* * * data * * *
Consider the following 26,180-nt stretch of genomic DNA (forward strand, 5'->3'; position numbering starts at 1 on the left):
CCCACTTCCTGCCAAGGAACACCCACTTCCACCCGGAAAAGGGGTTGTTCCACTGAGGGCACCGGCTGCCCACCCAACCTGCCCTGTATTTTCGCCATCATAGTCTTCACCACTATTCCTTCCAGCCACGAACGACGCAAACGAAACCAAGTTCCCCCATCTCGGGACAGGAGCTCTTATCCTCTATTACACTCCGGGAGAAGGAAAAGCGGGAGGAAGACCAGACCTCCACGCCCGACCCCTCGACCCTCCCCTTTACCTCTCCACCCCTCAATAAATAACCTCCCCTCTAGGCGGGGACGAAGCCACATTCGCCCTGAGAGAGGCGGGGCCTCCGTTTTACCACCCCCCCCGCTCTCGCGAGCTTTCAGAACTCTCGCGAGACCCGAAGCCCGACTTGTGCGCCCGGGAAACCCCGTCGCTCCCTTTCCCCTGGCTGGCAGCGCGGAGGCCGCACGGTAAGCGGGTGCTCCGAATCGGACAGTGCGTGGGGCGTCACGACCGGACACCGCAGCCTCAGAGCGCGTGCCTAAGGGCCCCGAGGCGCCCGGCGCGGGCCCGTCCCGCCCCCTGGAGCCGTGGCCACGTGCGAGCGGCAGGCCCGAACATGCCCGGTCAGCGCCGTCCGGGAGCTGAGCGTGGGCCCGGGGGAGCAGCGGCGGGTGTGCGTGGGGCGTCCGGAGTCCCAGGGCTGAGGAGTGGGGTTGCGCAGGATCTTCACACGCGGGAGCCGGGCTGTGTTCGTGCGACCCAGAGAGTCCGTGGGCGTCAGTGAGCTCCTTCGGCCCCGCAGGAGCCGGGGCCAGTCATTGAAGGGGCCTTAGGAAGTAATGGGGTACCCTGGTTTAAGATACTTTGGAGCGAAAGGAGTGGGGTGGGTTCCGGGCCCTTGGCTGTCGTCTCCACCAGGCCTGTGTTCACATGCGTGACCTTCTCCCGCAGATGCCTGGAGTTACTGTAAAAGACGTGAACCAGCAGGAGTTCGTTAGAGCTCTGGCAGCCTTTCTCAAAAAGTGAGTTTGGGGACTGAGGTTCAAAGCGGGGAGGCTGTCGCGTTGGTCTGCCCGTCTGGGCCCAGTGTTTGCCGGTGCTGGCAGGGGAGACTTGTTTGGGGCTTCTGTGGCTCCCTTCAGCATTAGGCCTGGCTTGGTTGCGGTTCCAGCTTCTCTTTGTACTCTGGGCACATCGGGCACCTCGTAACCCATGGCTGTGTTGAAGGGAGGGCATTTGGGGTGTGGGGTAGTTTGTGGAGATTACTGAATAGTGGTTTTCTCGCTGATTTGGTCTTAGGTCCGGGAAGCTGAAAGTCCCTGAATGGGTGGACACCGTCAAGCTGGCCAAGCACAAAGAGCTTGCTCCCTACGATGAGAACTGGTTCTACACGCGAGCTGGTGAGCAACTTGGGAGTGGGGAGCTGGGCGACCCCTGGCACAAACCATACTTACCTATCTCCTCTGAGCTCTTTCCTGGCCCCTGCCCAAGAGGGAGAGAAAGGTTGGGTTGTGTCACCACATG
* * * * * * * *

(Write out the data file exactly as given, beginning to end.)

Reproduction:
Consider the following 26,180-nt stretch of genomic DNA (forward strand, 5'->3'; position numbering starts at 1 on the left):
CCCACTTCCTGCCAAGGAACACCCACTTCCACCCGGAAAAGGGGTTGTTCCACTGAGGGCACCGGCTGCCCACCCAACCTGCCCTGTATTTTCGCCATCATAGTCTTCACCACTATTCCTTCCAGCCACGAACGACGCAAACGAAACCAAGTTCCCCCATCTCGGGACAGGAGCTCTTATCCTCTATTACACTCCGGGAGAAGGAAAAGCGGGAGGAAGACCAGACCTCCACGCCCGACCCCTCGACCCTCCCCTTTACCTCTCCACCCCTCAATAAATAACCTCCCCTCTAGGCGGGGACGAAGCCACATTCGCCCTGAGAGAGGCGGGGCCTCCGTTTTACCACCCCCCCCGCTCTCGCGAGCTTTCAGAACTCTCGCGAGACCCGAAGCCCGACTTGTGCGCCCGGGAAACCCCGTCGCTCCCTTTCCCCTGGCTGGCAGCGCGGAGGCCGCACGGTAAGCGGGTGCTCCGAATCGGACAGTGCGTGGGGCGTCACGACCGGACACCGCAGCCTCAGAGCGCGTGCCTAAGGGCCCCGAGGCGCCCGGCGCGGGCCCGTCCCGCCCCCTGGAGCCGTGGCCACGTGCGAGCGGCAGGCCCGAACATGCCCGGTCAGCGCCGTCCGGGAGCTGAGCGTGGGCCCGGGGGAGCAGCGGCGGGTGTGCGTGGGGCGTCCGGAGTCCCAGGGCTGAGGAGTGGGGTTGCGCAGGATCTTCACACGCGGGAGCCGGGCTGTGTTCGTGCGACCCAGAGAGTCCGTGGGCGTCAGTGAGCTCCTTCGGCCCCGCAGGAGCCGGGGCCAGTCATTGAAGGGGCCTTAGGAAGTAATGGGGTACCCTGGTTTAAGATACTTTGGAGCGAAAGGAGTGGGGTGGGTTCCGGGCCCTTGGCTGTCGTCTCCACCAGGCCTGTGTTCACATGCGTGACCTTCTCCCGCAGATGCCTGGAGTTACTGTAAAAGACGTGAACCAGCAGGAGTTCGTTAGAGCTCTGGCAGCCTTTCTCAAAAAGTGAGTTTGGGGACTGAGGTTCAAAGCGGGGAGGCTGTCGCGTTGGTCTGCCCGTCTGGGCCCAGTGTTTGCCGGTGCTGGCAGGGGAGACTTGTTTGGGGCTTCTGTGGCTCCCTTCAGCATTAGGCCTGGCTTGGTTGCGGTTCCAGCTTCTCTTTGTACTCTGGGCACATCGGGCACCTCGTAACCCATGGCTGTGTTGAAGGGAGGGCATTTGGGGTGTGGGGTAGTTTGTGGAGATTACTGAATAGTGGTTTTCTCGCTGATTTGGTCTTAGGTCCGGGAAGCTGAAAGTCCCTGAATGGGTGGACACCGTCAAGCTGGCCAAGCACAAAGAGCTTGCTCCCTACGATGAGAACTGGTTCTACACGCGAGCTGGTGAGCAACTTGGGAGTGGGGAGCTGGGCGACCCCTGGCACAAACCATACTTACCTATCTCCTCTGAGCTCTTTCCTGGCCCCTGCCCAAGAGGGAGAGAAAGGTTGGGTTGTGTCACCACATG